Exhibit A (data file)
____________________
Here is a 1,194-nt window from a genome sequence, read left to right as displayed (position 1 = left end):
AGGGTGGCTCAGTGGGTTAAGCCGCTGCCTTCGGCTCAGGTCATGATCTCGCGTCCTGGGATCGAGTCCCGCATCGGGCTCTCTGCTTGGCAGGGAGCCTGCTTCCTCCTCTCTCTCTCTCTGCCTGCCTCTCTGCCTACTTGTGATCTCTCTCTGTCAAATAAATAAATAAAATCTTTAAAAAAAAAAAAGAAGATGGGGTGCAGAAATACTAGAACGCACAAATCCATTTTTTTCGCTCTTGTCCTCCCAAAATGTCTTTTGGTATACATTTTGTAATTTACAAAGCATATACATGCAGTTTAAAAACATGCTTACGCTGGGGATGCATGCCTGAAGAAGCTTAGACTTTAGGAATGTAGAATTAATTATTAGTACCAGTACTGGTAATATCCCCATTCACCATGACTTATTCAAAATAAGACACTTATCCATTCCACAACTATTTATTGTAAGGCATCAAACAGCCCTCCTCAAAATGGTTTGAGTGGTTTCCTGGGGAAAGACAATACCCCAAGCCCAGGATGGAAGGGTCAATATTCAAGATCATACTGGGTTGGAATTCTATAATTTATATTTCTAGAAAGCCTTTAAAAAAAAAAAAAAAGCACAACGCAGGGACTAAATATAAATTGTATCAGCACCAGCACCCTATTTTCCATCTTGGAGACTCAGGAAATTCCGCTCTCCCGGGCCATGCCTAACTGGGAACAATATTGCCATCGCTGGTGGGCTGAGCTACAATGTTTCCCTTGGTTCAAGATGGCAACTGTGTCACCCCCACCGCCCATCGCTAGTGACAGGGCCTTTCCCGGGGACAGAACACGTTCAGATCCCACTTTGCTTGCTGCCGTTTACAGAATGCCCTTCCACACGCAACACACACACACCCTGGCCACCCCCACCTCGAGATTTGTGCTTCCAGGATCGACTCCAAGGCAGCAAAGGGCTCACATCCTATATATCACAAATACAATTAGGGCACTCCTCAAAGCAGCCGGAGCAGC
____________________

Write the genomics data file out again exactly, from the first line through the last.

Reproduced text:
Here is a 1,194-nt window from a genome sequence, read left to right as displayed (position 1 = left end):
AGGGTGGCTCAGTGGGTTAAGCCGCTGCCTTCGGCTCAGGTCATGATCTCGCGTCCTGGGATCGAGTCCCGCATCGGGCTCTCTGCTTGGCAGGGAGCCTGCTTCCTCCTCTCTCTCTCTCTGCCTGCCTCTCTGCCTACTTGTGATCTCTCTCTGTCAAATAAATAAATAAAATCTTTAAAAAAAAAAAAGAAGATGGGGTGCAGAAATACTAGAACGCACAAATCCATTTTTTTCGCTCTTGTCCTCCCAAAATGTCTTTTGGTATACATTTTGTAATTTACAAAGCATATACATGCAGTTTAAAAACATGCTTACGCTGGGGATGCATGCCTGAAGAAGCTTAGACTTTAGGAATGTAGAATTAATTATTAGTACCAGTACTGGTAATATCCCCATTCACCATGACTTATTCAAAATAAGACACTTATCCATTCCACAACTATTTATTGTAAGGCATCAAACAGCCCTCCTCAAAATGGTTTGAGTGGTTTCCTGGGGAAAGACAATACCCCAAGCCCAGGATGGAAGGGTCAATATTCAAGATCATACTGGGTTGGAATTCTATAATTTATATTTCTAGAAAGCCTTTAAAAAAAAAAAAAAAGCACAACGCAGGGACTAAATATAAATTGTATCAGCACCAGCACCCTATTTTCCATCTTGGAGACTCAGGAAATTCCGCTCTCCCGGGCCATGCCTAACTGGGAACAATATTGCCATCGCTGGTGGGCTGAGCTACAATGTTTCCCTTGGTTCAAGATGGCAACTGTGTCACCCCCACCGCCCATCGCTAGTGACAGGGCCTTTCCCGGGGACAGAACACGTTCAGATCCCACTTTGCTTGCTGCCGTTTACAGAATGCCCTTCCACACGCAACACACACACACCCTGGCCACCCCCACCTCGAGATTTGTGCTTCCAGGATCGACTCCAAGGCAGCAAAGGGCTCACATCCTATATATCACAAATACAATTAGGGCACTCCTCAAAGCAGCCGGAGCAGC